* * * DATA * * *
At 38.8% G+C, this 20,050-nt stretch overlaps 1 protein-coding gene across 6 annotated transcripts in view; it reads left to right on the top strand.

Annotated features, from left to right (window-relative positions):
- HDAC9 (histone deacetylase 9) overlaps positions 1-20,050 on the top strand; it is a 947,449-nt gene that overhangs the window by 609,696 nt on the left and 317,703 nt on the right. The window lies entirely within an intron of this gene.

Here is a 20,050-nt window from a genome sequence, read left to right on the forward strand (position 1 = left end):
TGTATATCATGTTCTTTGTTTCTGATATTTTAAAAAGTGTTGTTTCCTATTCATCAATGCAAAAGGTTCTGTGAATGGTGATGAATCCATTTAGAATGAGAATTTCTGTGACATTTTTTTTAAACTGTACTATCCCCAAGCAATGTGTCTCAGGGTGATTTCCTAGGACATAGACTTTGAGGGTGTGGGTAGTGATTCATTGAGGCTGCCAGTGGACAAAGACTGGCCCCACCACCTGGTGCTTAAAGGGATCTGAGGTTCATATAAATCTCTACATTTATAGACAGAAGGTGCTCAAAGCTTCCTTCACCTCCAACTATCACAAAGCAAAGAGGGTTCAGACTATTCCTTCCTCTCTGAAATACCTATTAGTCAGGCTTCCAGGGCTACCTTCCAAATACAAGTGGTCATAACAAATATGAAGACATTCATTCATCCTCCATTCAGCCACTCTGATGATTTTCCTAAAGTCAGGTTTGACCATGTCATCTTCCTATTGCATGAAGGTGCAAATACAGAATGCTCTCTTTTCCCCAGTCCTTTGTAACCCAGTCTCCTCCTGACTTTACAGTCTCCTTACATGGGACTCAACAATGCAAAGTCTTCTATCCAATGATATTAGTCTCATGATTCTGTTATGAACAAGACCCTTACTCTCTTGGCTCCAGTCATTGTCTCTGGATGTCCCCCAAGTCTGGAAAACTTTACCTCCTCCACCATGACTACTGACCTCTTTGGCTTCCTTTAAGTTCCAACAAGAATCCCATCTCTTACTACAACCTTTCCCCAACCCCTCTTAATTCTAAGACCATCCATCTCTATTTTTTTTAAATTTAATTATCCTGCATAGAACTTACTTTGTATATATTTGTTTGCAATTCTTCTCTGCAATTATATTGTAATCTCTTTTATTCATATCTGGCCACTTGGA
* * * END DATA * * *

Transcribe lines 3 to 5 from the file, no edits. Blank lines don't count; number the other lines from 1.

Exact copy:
- HDAC9 (histone deacetylase 9) overlaps positions 1-20,050 on the top strand; it is a 947,449-nt gene that overhangs the window by 609,696 nt on the left and 317,703 nt on the right. The window lies entirely within an intron of this gene.

Here is a 20,050-nt window from a genome sequence, read left to right on the forward strand (position 1 = left end):
TGTATATCATGTTCTTTGTTTCTGATATTTTAAAAAGTGTTGTTTCCTATTCATCAATGCAAAAGGTTCTGTGAATGGTGATGAATCCATTTAGAATGAGAATTTCTGTGACATTTTTTTTAAACTGTACTATCCCCAAGCAATGTGTCTCAGGGTGATTTCCTAGGACATAGACTTTGAGGGTGTGGGTAGTGATTCATTGAGGCTGCCAGTGGACAAAGACTGGCCCCACCACCTGGTGCTTAAAGGGATCTGAGGTTCATATAAATCTCTACATTTATAGACAGAAGGTGCTCAAAGCTTCCTTCACCTCCAACTATCACAAAGCAAAGAGGGTTCAGACTATTCCTTCCTCTCTGAAATACCTATTAGTCAGGCTTCCAGGGCTACCTTCCAAATACAAGTGGTCATAACAAATATGAAGACATTCATTCATCCTCCATTCAGCCACTCTGATGATTTTCCTAAAGTCAGGTTTGACCATGTCATCTTCCTATTGCATGAAGGTGCAAATACAGAATGCTCTCTTTTCCCCAGTCCTTTGTAACCCAGTCTCCTCCTGACTTTACAGTCTCCTTACATGGGACTCAACAATGCAAAGTCTTCTATCCAATGATATTAGTCTCATGATTCTGTTATGAACAAGACCCTTACTCTCTTGGCTCCAGTCATTGTCTCTGGATGTCCCCCAAGTCTGGAAAACTTTACCTCCTCCACCATGACTACTGACCTCTTTGGCTTCCTTTAAGTTCCAACAAGAATCCCATCTCTTACTACAACCTTTCCCCAACCCCTCTTAATTCTAAGACCATCCATCTCTATTTTTTTTAAATTTAATTATCCTGCATAGAACTTACTTTGTATATATTTGTTTGCAATTCTTCTCTGCAATTATATTGTAATCTCTTTTATTCATATCTGGCCACTTGGA